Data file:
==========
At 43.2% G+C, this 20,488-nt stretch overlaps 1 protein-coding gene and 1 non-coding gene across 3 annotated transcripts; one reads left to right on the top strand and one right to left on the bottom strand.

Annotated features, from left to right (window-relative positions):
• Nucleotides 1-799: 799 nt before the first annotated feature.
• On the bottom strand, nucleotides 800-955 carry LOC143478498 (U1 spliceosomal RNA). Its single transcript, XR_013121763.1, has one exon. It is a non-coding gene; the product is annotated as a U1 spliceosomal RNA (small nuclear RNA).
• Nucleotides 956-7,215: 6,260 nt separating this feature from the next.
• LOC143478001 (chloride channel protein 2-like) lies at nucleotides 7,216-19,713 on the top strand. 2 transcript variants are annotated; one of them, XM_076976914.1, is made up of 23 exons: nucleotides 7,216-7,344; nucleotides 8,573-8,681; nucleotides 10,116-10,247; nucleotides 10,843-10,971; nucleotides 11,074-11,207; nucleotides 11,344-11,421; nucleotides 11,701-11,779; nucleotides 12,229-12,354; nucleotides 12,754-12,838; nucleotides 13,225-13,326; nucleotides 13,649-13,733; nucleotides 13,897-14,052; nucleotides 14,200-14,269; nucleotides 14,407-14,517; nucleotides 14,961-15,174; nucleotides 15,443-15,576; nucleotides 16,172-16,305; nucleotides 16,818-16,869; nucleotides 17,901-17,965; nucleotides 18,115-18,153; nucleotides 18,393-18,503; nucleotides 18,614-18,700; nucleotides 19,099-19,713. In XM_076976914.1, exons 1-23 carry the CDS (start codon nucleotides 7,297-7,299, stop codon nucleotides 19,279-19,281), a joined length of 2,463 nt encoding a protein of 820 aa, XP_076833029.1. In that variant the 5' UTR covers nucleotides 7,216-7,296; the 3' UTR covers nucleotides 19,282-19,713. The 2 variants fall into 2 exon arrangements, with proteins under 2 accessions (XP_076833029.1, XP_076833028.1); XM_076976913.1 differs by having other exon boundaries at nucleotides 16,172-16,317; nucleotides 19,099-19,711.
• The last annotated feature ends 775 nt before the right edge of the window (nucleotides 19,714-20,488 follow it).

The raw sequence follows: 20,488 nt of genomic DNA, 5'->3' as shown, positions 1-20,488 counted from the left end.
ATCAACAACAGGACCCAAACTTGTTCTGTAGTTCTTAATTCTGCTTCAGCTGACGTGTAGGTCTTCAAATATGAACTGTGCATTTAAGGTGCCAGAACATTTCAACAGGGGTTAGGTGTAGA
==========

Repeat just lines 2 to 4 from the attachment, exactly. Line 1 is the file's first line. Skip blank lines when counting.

Annotated features, from left to right (window-relative positions):
• Nucleotides 1-799: 799 nt before the first annotated feature.
• On the bottom strand, nucleotides 800-955 carry LOC143478498 (U1 spliceosomal RNA). Its single transcript, XR_013121763.1, has one exon. It is a non-coding gene; the product is annotated as a U1 spliceosomal RNA (small nuclear RNA).